Oddly enough, the word we have unofficially dubbed the most appropriate to use to describe this condition was once used to label a highbrow genre of subversive, abstract works of art in the early part of the 20th century: Surreal. The way we use surreal now it’s defined as “having a dreamlike quality” or “seemingly unreal”. It’s a word utilized more than one might think. Try Googling the words “surreal” and “shooting”, for instance, and thousands of relevant results pop up. In recent news stories detailing the Omaha mall shooting or the Southern Californian wildfires there are countless quotes from victims and bystanders that use the word “surreal” to articulate their experiences. It’s also a word bandied about by professional athletes interviewed about their feelings about winning a championship or when lottery winners are handed an oversized check. The response usually resembles something like this one: “I dunno, it just feels pretty surreal right now. It just hasn’t sunk in yet.”
The question is: why does a very real moment feel surreal? Why are the most visceral, defining moments in our life often perceived as unreal or dream-like? And why do we feel compelled to turn toward a trench coated Keanu Reeves to save us all from our fate?
Some philosophers (postmodernist Jean Baudrillard especially), might say that all of the media-over saturation we experience on a daily basis is desensitizing us to reality itself. This doesn’t necessarily mean that watching too much American Idol will render you unable to sing along to Phil Collins’ “Against All Odds” on the radio without the creeping feeling that your voice is being judged by Paula Abdul, or that you’ll wonder while shooting hoops if you yourself are playing or if you’re actually part of Kobe Bryant’s consciousness. Maybe it’s true, though, that once we’ve experienced and absorbed countless representations of specific people, places and events, the “real thing” (real for us) can feel almost like a theme-park version of reality, especially when juxtaposed with our safe, relatively spontaneity free, everyday lives.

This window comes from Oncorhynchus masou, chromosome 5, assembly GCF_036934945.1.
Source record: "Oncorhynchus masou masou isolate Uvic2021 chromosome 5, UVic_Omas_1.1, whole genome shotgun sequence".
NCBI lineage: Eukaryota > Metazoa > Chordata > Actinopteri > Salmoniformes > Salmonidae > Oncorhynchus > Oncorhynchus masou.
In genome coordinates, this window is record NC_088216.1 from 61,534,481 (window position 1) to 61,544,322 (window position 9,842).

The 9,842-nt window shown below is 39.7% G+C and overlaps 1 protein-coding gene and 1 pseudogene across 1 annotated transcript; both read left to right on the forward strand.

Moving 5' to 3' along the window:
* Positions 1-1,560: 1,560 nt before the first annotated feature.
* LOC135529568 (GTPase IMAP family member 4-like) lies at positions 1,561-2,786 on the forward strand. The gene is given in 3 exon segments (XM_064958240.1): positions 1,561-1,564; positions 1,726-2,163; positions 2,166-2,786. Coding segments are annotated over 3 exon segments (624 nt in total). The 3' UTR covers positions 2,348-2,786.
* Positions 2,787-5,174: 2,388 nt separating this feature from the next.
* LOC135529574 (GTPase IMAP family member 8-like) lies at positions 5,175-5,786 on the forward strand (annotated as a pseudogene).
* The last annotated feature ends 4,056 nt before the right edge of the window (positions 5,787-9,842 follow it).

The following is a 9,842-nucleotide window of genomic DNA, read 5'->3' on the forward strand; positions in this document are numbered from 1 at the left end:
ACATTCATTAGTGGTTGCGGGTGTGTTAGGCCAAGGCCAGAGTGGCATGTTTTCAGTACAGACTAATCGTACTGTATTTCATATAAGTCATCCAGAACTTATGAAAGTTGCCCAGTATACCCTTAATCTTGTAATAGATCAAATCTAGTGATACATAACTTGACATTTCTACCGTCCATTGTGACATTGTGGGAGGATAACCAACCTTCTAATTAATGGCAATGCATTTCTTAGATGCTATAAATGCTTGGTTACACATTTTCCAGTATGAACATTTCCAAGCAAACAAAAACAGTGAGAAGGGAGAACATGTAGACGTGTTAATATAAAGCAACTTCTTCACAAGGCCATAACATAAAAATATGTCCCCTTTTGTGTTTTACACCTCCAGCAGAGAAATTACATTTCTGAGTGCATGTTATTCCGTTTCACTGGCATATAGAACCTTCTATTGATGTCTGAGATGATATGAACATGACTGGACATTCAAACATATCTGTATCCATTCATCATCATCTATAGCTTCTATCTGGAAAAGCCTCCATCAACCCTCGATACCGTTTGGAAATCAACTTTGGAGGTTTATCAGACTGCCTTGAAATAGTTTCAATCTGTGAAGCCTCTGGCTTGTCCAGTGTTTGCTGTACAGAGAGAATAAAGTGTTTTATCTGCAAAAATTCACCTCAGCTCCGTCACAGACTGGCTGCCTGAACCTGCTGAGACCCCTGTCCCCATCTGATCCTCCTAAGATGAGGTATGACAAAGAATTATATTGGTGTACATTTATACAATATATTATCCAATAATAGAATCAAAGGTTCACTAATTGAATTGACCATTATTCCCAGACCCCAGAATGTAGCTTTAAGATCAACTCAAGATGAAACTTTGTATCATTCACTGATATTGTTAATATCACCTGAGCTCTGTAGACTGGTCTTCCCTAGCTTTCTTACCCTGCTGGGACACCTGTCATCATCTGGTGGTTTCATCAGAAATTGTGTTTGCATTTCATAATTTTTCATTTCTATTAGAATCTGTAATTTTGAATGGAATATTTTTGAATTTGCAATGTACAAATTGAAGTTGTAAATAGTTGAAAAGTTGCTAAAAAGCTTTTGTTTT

Ironically, when the word “desensitized” is used in terms of media, it’s usually in the sense of the still-unproved theory flouted by wonky psychologists or rabid conservatives that repeated viewings of violence in media turns children into impulsive, blood-thirsty automatons who dress as Goths and act out R-rated scenes of Grand Theft Auto or bad Vin Diesel movies.
But maybe our love affair with moving pictures and concocted stories isn’t stirring up more rage and hate, but rather, it’s causing us to feel numb; to slide over the surface of all things. Maybe we’re all living the surreal life, the kind that doesn’t involve living with Flava Flav and Vanilla Ice in The Surreal World.
Sci-Fi Author Ursula LeGuin's Stories of Class War, Religious Dissension, Identity Politics and More
// Marginal Utility
"The social-media companies have largely succeeded in persuading users of their platforms' neutrality. What we fail to see is that these new identities are no less contingent and dictated to us then the ones circumscribed by tradition; only now the constraints are imposed by for-profit companies in explicit service of gain.READ the article